Baby Boomers of Color

Baby Boomers of Color: Implications for Social Work Policy and Practice

Melvin Delgado
Copyright Date: 2015
Pages: 296
https://www.jstor.org/stable/10.7312/delg16300
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  • Book Info
    Baby Boomers of Color
    Book Description:

    Because researchers often treat baby boomers of color as belonging to one group, quality data on the individual status of specific racial populations is lacking, leading to insufficiently designed programs, policies, and services. The absence of data is a testament to the invisibility of baby boomers of color in society and deeply affects the practice of social work and other helping professions that require culturally sensitive approaches.

    Melvin Delgado rectifies this injustice by providing a comprehensive portrait of the status and unique assets of boomers of color. Using specific data, he grounds an understanding of boomers'financial, medical, and emotional needs within a historical, socioeconomic, cultural, and political context, resulting in tailored recommendations for meeting the challenges of a growing population. His research focuses on African American, Hispanic, Asian/Pacific Islander, and Native American older adults and addresses issues of financial security, employment stability, housing, and health care, which are often complicated by linguistic and cultural differences. Rather than treat baby boomers of color as a financial burden on society and its resources, Delgado recognizes their strengths and positive contributions to families and communities, resulting in an affirming and empowering approach to service.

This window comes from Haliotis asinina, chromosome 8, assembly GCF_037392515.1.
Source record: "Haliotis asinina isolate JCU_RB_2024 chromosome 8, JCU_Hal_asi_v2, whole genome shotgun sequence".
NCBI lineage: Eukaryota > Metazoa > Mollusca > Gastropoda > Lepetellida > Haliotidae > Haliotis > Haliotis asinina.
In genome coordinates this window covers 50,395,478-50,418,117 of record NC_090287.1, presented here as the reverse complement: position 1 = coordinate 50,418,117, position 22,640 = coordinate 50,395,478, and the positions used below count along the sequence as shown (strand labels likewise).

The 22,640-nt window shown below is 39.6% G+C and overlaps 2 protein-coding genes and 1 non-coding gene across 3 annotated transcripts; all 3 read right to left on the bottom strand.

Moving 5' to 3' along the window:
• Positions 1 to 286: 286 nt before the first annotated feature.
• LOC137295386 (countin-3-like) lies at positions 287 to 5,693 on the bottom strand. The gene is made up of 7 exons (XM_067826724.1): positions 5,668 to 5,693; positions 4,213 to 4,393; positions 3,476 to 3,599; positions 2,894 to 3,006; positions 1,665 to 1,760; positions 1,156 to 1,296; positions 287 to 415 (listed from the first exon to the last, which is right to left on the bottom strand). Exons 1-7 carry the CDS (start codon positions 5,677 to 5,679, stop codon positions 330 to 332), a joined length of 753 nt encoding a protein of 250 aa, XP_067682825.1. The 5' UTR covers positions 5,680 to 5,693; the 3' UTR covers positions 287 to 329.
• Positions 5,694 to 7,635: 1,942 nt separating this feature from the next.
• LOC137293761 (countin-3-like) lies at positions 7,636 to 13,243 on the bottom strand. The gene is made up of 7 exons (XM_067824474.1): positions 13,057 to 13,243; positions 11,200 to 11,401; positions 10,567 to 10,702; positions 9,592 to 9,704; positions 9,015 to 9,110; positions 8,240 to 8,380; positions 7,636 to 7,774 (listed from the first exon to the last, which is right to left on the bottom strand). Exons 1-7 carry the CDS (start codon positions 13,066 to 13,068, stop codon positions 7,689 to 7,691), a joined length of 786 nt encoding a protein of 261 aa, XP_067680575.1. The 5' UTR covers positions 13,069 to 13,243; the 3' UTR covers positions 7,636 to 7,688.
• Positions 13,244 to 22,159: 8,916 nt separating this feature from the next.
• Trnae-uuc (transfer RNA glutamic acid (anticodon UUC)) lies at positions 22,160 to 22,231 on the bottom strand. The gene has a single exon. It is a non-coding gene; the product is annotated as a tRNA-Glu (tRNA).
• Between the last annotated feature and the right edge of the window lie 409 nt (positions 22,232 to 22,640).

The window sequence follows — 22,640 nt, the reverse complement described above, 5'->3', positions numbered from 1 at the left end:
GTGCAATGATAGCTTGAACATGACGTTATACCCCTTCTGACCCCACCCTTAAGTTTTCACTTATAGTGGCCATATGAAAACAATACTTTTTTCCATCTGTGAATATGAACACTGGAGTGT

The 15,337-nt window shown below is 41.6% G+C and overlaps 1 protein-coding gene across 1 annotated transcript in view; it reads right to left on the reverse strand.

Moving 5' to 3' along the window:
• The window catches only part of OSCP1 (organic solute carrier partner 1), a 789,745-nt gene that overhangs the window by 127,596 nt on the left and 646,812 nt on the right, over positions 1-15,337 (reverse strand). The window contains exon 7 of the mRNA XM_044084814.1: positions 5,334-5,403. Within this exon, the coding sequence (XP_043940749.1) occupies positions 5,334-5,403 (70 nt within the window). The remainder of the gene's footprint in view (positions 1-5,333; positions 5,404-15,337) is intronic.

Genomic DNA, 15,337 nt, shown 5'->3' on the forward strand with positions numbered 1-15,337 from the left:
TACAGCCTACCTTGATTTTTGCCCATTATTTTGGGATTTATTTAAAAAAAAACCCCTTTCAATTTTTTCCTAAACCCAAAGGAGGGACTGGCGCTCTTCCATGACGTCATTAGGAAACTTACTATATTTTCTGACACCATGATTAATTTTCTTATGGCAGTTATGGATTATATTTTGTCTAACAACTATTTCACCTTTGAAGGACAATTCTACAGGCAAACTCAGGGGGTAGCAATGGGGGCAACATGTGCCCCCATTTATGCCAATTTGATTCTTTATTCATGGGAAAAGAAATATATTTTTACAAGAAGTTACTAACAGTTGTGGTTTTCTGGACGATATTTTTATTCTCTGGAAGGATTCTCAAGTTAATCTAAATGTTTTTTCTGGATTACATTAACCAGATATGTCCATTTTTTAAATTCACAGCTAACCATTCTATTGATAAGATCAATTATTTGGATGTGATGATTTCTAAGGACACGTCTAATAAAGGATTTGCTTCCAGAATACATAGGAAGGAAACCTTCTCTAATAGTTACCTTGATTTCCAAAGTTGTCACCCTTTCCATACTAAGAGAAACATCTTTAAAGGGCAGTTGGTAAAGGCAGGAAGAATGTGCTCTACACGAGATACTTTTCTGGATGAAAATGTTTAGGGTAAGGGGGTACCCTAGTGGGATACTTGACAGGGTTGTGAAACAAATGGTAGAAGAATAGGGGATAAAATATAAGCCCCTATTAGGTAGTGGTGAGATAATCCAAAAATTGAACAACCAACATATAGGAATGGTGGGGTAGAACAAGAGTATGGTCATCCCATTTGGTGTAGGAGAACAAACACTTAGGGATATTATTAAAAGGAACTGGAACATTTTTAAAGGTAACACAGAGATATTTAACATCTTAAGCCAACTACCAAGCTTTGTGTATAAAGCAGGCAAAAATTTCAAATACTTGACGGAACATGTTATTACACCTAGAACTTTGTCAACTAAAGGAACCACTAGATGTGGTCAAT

eISBN: 978-0-231-53842-8
    Subjects: Sociology, Political Science

Table of Contents

  1. Front Matter
    (pp. I-VI)
  2. Table of Contents
    (pp. VII-VIII)
  3. PREFACE
    (pp. IX-XIV)
  4. PART ONE Setting the Context
    • 1 Overview
      (pp. 3-14)